Pompey pirate Craig says walking out at Fratton Park was ‘out of this world’

'Pompey pirate' Craig Bryden leads out the Pompey and Plymouth teams at Fratton Park Picture: Joe Pepler
'Pompey pirate' Craig Bryden leads out the Pompey and Plymouth teams at Fratton Park Picture: Joe Pepler
(Back, l-r) Nurses Linda Page and Laura Cleverley and doctors Becca Allan and Anne Hounsell, with (front, l-r) chaplain Carol Gully, doctor Katie Jerram and nurse Mellissa Bell             Picture: Vernon Nash

Doctor Katie and colleagues brave the waves to raise money for Rowans Hospice

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IT WAS an emotional afternoon for Portsmouth’s very own pirate Craig Bryden.

The 56-year-old was given the chance to lead the Pompey team on to the pitch in Saturday’s crunch League Two match at home to Plymouth.

And for Craig, who has terminal lung cancer, hearing the fans singing his name was ‘out of this world’ – even if the result didn’t go Pompey’s way.

He said: ‘Walking out at Fratton Park was the first time I have felt sheer happiness since my diagnosis.

‘Hearing the fans singing “there’s only one Pompey pirate” brought a tear to my eye.

‘The whole experience was amazing, it was out of this world.

Walking out at Fratton Park was the first time I have felt sheer happiness since my diagnosis.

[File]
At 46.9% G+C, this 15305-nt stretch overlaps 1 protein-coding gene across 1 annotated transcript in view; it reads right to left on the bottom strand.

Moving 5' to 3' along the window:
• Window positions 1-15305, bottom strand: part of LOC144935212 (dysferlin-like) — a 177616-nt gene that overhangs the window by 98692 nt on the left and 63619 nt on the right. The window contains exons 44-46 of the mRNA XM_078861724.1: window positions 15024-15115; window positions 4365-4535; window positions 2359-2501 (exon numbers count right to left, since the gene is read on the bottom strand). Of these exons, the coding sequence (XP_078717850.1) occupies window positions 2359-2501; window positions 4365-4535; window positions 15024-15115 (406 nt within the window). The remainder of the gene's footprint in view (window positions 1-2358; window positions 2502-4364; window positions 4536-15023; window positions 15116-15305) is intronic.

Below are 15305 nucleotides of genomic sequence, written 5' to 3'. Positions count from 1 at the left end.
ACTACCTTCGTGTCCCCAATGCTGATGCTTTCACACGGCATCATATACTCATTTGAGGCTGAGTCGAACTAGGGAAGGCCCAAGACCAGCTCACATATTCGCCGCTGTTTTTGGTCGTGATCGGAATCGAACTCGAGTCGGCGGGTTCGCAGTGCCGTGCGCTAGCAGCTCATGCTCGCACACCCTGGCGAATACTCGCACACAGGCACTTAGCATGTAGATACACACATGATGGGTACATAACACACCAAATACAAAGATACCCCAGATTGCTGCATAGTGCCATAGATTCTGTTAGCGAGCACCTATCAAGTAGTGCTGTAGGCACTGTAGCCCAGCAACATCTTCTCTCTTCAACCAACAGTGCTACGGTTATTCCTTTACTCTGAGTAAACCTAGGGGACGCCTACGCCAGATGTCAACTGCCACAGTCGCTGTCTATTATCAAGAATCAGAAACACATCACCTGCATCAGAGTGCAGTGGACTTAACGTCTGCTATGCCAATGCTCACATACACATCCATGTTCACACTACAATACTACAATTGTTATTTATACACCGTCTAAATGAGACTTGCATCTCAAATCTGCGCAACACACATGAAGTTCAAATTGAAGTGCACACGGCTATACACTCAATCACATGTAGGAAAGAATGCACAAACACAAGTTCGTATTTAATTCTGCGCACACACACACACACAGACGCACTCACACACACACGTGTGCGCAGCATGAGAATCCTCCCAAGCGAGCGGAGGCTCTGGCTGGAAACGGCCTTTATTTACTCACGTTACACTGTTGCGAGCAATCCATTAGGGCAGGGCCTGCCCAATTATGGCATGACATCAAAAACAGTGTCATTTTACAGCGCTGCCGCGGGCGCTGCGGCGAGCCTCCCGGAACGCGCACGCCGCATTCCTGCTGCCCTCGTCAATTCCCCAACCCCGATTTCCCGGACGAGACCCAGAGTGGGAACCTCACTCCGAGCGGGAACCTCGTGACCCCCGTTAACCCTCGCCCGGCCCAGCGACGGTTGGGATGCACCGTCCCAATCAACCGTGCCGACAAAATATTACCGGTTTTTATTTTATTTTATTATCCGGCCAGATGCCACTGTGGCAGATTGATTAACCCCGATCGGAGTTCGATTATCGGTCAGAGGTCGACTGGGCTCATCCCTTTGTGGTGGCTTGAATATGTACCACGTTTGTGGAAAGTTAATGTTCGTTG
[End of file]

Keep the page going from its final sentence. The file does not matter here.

Craig Bryden

‘Throughout my time in the Royal Navy, I went to football stadiums like Bayern Munich, Galatasaray and Napoli but nothing compared to Fratton Park.’

As previously reported in The News, Craig, from Copnor, became an internet sensation after dressing as a pirate for his chemotherapy session at Queen Alexandra Hospital, in Cosham.

He decided to wear the outfit after having an interest in pirates following his career in the Royal Navy for 20 years.

A fellow bus passenger took a picture of Craig and posted his story on Facebook. Since then, it has been shared thousands of times.

Craig added: ‘I never expected anything like this to happen.

‘I’m getting recognised in the street now and people are asking for pictures and wanting to know how I am.

‘People want photographs for their kids and that’s what it is about for me – sharing that happiness.

‘It is for me to promote fun.’

Yesterday, Craig visited the Blue Reef Aquarium, in Southsea, for a fundraiser for his chosen charity Macmillan Cancer Support.

The aquarium holds a two-day fundraiser every year for different charities and hearing Craig’s story, it wanted to get him involved.

‘It was really lovely for them to ask me to pick the charity,’ he said.

‘It was good to go down there and see the support for me.’

Despite an increase in attention, Craig says he is still finding the time to see his family.

He added: ‘I wasn’t expecting this much attention but I make sure despite all of it, that I have time for my family.

‘They are going through this with me and I have to make sure I spend time with the most important people in my life.’

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